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A novel in verse … and the writing thereof
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The Point of Talking

“Come on, Lindy, let’s go home.”

He had my elbow in his hand which tightened

     when I tried to pull away.

“Nice to meet you boys,” I said, standing up, “but I’ve

     suddenly remembered an urgent appointment.” This last

               over my shoulder, as I let Cory hustle me out.

As soon as we were in the hall and out of sight I gave

     a quick determined yank and stepped

               sideways.

“Come on.”

“Not that way.”

“What, you’d rather stay with them? Fine, then, stay.”

Now I grabbed his arm. “I don’t want to stay. But I don’t want

     to be bundled out, either, like a naughty child.”

“Well, we agree, I don’t want to stay, and you don’t want

     to stay, so can we go?”

“Cory, what is wrong?”

“Nothing. I just want to go.”

“I’m not going anywhere ’til you talk straight

     to me. What’s got you?”

“Nothing’s got me! Jesus, what’s wrong with everyone

     tonight?”

“Everyone? Who’s everyone? Everyone who?

Oh, I see—“

“Those guys back there.”

“Right. Those guys. Your friends.”

“They’re my buddies, not my friends. Christ it’s loud.”

We stepped outside, around a corner. Then

               I stopped. “I’ve got a stone in my shoe.”

He watched me balance on one foot and offered

     his arm as I shook out the empty shoe. I saw

his mouth quirk, his head pull back. “Hey.

You’re not trying a spot of female

manipulation on me, are you?”

I shook myself. “I do believe I was.

     I get that way, when a guy goes all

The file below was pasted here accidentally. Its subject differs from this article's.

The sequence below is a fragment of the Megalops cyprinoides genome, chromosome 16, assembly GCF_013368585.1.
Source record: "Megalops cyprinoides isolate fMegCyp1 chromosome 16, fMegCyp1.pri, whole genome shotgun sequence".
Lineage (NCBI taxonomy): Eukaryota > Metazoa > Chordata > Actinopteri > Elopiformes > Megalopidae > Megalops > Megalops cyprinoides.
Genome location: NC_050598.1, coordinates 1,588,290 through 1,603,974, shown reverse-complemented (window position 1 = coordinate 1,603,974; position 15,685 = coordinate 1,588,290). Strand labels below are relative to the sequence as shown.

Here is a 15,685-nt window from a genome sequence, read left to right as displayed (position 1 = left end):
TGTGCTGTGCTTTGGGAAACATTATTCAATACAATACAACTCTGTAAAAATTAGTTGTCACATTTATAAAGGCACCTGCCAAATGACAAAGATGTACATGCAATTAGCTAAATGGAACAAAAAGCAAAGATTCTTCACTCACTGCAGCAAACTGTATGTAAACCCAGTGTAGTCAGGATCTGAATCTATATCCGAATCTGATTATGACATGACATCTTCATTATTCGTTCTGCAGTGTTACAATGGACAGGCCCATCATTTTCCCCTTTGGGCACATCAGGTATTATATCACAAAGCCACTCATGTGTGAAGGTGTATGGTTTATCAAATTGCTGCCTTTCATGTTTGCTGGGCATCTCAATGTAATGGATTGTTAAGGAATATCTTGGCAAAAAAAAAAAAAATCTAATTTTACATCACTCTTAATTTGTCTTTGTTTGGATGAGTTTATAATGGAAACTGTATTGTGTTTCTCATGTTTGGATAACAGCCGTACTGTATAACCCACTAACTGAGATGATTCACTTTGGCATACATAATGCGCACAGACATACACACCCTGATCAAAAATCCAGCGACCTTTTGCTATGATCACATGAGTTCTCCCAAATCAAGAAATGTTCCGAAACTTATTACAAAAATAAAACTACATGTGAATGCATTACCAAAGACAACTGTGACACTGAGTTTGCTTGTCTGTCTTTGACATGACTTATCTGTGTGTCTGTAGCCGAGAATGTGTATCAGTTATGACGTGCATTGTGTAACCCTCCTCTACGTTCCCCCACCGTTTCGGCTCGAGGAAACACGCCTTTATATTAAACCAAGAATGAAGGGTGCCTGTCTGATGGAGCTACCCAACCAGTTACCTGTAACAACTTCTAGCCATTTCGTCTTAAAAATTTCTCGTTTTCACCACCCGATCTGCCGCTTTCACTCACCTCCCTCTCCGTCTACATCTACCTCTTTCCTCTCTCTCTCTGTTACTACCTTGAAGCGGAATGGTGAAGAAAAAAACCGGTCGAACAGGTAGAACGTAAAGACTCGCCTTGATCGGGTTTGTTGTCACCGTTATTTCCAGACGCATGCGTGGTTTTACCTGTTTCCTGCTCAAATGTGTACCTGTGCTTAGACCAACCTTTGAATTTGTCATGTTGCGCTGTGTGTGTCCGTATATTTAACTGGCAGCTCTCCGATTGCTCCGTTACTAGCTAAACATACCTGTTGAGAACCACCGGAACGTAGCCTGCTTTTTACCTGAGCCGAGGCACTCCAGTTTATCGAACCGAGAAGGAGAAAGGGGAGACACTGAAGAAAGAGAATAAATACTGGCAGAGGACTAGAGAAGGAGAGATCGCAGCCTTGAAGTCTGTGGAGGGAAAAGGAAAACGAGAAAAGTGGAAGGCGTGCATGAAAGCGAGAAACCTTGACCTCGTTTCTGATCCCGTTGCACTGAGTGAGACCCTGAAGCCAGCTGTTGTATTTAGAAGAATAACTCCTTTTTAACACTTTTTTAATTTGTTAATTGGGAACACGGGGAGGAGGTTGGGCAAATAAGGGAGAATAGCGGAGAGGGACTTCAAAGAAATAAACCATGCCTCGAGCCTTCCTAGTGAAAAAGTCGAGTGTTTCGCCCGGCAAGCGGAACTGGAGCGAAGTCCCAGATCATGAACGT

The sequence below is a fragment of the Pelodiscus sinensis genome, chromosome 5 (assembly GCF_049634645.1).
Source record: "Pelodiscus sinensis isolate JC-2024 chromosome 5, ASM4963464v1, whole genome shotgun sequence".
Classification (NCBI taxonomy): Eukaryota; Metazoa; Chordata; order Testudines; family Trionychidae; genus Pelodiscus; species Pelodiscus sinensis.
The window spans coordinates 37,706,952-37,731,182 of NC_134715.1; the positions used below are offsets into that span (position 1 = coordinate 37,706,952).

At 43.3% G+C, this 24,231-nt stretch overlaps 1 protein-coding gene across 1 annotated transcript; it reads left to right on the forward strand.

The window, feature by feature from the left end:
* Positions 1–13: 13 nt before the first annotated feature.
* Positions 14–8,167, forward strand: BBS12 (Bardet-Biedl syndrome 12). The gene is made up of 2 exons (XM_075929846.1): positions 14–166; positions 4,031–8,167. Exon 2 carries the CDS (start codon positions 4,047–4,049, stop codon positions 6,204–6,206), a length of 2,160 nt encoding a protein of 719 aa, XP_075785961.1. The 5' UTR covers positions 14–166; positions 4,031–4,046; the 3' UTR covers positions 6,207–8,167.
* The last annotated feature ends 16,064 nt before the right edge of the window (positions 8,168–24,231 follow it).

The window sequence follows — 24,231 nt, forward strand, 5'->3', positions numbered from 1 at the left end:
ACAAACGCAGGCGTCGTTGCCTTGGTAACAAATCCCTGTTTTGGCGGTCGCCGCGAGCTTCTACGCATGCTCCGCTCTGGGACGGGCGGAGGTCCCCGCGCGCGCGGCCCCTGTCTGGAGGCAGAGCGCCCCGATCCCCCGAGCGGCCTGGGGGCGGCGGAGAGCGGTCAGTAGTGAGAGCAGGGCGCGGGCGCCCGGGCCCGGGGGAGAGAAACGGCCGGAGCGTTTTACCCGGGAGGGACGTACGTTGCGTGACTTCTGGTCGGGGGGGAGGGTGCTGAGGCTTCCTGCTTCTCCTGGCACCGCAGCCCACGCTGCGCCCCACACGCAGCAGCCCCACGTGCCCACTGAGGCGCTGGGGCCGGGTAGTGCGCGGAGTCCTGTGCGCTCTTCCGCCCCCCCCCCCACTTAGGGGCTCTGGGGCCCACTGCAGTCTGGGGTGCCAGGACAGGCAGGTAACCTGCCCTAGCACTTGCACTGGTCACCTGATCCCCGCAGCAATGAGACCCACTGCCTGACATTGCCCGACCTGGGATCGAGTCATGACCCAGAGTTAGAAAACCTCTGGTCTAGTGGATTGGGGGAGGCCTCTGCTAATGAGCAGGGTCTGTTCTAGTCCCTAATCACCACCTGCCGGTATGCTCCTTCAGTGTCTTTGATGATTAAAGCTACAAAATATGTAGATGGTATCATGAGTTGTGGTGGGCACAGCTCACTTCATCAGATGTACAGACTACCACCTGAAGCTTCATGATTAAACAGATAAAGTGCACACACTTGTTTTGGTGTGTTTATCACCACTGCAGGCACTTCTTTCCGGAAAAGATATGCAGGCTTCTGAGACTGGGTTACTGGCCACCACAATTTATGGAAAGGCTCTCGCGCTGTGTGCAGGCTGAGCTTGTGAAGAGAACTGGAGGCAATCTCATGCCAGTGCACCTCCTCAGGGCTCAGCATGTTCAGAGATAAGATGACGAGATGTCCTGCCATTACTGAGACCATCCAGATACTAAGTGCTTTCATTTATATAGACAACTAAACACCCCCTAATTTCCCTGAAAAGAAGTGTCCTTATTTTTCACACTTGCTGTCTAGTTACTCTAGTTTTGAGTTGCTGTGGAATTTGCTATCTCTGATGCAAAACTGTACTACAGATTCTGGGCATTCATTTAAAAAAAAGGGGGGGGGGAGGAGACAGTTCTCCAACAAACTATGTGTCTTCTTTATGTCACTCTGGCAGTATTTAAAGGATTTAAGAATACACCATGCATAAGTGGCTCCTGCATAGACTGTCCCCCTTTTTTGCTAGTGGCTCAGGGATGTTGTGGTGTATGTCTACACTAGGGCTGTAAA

prickly stoic male on me, I guess.”

“The squared jaw and shoulder bit?”

“That’s it. Though I must say, you do it well.”

We stood there, light and music blaring

from the doors, the night sky vast above.

I took his hand. “Want to go for a drive?”

 

Later, parked somewhere off the road,

we curled up in a blanket on the truck bed,

staring up at all those stars.

“Some bed,” he said, working his shoulder blades around.

     “Hope we have a better one, someday. Hey!

     Get your elbow out of my ribs.”

“Not till you say something

     to the purpose.”

“Sheesh. You got a one-track mind, you know that,

     Linda?”

“Don’t try to kiss me now. Talk about a one-

     track mind! I want to know

     what happened, back there.”

“Sheesh. Merciless. All right. I don’t know what

     there is to say, except it’s depressing,

     hearing them trade stories how not to get nightmares—“

“Okay. I’m listening.”

“What do you want me to say?”

“I want to know

     why it bugs you.”

“It puts my teeth on edge,

     all that talking without purpose. I wish they’d—

     I don’t know, go out and get a job.”

“Huh. Why shouldn’t they talk about it?”

“It doesn’t work, though, does it? None of it works,

     or they wouldn’t be sitting there, trading useless stories.

     I bet when they go home,

     when they go to bed, their dreams will be

               just as bad.”

“Probably. But—that’s not what it’s about,

     is it? They don’t imagine they’ll be free

     of nightmares after this, I don’t think. It’s—

     about having company. Not being

               so alone.”

That’s when he laughed, mirthlessly.

“Oh man—if they don’t know, after

     all we went through, all we saw, and all we did—

     we’re all alone, honey.”

                                   “In that case,”

I said, “maybe you should tell me

     what I’m doing here.”

He looked at me. “I’m not expecting you to rescue me,

     from solitude or anything else. And if you’re

     looking to be rescued, Bindy—” He stopped.

“I don’t know. I just don’t think it works that way.”

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